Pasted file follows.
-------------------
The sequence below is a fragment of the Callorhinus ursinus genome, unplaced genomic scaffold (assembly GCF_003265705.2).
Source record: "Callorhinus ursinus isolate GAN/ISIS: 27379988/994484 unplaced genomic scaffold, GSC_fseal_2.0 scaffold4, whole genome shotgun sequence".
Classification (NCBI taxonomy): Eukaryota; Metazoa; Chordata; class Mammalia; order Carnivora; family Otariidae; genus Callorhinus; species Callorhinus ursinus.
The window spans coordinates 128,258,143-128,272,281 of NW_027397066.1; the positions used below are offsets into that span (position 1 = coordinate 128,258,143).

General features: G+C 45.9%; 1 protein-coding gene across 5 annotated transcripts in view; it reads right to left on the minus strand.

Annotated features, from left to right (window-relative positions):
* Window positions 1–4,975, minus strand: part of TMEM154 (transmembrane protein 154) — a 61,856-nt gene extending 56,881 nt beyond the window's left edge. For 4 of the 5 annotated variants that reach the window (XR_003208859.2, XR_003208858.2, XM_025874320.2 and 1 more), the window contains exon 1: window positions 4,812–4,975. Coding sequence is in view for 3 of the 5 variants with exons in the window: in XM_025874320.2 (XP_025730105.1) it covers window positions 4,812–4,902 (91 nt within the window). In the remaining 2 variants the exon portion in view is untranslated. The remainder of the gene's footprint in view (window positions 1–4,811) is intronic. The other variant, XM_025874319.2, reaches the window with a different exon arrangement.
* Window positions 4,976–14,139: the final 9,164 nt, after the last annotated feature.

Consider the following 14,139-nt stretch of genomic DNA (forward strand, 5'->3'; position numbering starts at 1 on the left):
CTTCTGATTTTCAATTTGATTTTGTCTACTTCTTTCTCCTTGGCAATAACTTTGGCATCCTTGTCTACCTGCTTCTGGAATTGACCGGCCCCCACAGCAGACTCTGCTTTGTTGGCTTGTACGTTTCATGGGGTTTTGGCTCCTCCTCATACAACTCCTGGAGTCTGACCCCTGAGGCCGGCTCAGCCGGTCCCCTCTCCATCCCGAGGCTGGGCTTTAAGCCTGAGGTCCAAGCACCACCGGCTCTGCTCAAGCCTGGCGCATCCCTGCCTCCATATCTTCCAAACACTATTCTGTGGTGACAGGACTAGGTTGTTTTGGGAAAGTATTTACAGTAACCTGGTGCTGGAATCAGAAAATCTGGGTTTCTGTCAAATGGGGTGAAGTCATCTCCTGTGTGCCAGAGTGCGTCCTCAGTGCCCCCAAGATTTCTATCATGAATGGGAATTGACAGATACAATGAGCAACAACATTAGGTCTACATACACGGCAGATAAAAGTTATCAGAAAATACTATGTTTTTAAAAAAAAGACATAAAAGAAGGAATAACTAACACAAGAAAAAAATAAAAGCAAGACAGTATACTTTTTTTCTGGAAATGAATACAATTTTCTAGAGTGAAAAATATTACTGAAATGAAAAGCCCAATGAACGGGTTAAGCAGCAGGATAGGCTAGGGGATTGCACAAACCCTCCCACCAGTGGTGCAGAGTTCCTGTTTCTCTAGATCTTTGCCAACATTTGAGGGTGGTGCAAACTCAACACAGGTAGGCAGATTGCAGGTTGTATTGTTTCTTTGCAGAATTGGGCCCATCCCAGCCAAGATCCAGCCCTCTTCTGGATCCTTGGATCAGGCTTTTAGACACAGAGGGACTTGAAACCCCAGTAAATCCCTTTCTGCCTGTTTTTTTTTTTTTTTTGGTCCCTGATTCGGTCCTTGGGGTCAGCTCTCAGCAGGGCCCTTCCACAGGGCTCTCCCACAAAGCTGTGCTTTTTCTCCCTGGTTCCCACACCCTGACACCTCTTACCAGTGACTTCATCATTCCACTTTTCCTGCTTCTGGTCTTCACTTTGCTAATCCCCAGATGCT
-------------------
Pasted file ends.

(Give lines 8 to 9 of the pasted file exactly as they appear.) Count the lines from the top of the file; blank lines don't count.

* Window positions 4,976–14,139: the final 9,164 nt, after the last annotated feature.

Consider the following 14,139-nt stretch of genomic DNA (forward strand, 5'->3'; position numbering starts at 1 on the left):